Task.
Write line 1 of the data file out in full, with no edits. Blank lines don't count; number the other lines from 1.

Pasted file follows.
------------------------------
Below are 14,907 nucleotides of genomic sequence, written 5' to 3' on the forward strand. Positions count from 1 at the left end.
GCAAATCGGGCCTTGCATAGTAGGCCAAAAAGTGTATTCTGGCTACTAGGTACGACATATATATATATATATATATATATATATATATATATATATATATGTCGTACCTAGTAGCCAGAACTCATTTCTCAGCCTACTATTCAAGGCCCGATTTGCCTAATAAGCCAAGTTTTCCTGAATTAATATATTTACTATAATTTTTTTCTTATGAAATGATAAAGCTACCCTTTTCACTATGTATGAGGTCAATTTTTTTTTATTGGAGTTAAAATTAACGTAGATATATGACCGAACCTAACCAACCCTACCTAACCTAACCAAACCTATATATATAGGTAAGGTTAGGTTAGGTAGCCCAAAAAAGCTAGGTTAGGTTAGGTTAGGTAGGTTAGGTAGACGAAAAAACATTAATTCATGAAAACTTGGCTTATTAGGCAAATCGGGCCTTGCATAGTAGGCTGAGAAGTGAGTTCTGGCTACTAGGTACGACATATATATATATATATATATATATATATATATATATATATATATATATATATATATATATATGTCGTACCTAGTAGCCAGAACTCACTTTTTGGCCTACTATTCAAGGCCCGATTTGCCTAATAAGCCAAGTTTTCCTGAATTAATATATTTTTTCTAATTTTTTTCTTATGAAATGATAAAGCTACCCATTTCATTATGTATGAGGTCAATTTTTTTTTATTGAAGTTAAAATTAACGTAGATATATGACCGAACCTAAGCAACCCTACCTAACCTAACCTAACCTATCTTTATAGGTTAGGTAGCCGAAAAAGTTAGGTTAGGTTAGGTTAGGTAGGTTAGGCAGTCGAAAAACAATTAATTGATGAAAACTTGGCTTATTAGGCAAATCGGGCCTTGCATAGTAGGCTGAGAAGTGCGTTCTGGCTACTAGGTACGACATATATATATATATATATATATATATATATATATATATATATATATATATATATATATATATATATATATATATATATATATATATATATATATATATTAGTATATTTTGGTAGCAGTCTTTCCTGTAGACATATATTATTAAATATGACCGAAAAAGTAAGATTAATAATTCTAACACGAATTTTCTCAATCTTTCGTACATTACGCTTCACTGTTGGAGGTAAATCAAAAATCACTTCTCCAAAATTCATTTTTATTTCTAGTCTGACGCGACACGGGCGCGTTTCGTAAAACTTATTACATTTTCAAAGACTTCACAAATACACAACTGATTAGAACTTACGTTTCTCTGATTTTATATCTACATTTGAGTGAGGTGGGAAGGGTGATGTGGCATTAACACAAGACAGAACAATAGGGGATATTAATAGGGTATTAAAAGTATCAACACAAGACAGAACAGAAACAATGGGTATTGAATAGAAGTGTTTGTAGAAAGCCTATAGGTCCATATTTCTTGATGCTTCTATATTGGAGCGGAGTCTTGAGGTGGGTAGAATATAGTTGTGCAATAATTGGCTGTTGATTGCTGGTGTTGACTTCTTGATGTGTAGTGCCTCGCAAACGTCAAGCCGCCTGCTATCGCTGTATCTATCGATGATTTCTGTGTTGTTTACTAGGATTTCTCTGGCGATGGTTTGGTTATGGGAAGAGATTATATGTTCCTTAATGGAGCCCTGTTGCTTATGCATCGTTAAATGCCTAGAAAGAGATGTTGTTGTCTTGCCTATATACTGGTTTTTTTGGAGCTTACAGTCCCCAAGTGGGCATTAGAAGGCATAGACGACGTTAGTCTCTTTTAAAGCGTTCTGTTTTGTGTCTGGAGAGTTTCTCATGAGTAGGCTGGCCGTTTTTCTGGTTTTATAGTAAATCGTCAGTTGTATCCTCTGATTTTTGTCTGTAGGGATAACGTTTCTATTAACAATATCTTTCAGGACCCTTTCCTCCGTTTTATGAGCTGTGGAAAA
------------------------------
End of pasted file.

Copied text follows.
Below are 14,907 nucleotides of genomic sequence, written 5' to 3' on the forward strand. Positions count from 1 at the left end.